Wastewater contains high levels of organic material, nutrients (mainly nitrogen and phosphorus), bacteria, and pathogens. The objective of biological treatment is to remove these, which can be achieved through the metabolic action of different strains of microorganisms.
In a conventional biological treatment, there are at least two distinct stages: first, there’s the biological reactor in which the organic matter comes into contact with the microorganisms that eliminate it, and, next, a clarification in which the biomass or sludge is removed from the treated effluent, normally through decantation.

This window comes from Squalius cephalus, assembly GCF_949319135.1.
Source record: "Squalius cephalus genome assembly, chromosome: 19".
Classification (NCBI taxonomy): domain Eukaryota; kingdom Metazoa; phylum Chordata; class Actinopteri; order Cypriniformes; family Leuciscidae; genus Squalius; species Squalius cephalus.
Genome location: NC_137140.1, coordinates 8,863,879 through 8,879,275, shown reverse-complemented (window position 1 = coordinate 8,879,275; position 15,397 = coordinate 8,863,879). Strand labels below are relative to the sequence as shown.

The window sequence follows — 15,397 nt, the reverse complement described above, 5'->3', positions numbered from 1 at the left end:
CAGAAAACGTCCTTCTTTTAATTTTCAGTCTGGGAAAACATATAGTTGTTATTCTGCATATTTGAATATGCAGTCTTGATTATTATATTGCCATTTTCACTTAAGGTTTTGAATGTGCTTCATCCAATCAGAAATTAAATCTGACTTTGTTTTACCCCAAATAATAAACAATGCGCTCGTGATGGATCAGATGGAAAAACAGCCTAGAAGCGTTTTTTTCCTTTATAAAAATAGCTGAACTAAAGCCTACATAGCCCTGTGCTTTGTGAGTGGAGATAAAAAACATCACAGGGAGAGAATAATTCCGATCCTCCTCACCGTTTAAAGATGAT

Depending on the nature of the organic matter present in the effluent to be treated, it may or may not be necessary to use oxygen to metabolize it.
In sectors where the biodegradable contaminant load is very high, anaerobic microorganisms are used.
By-products produced in this process include biogas (mainly CH4 and CO2 ) and a small fraction of sludge. Occasionally, the effluent produced does not meet the minimum quality requirements and therefore requires additional refining treatment.
Main types of anaerobic biological treatment systems: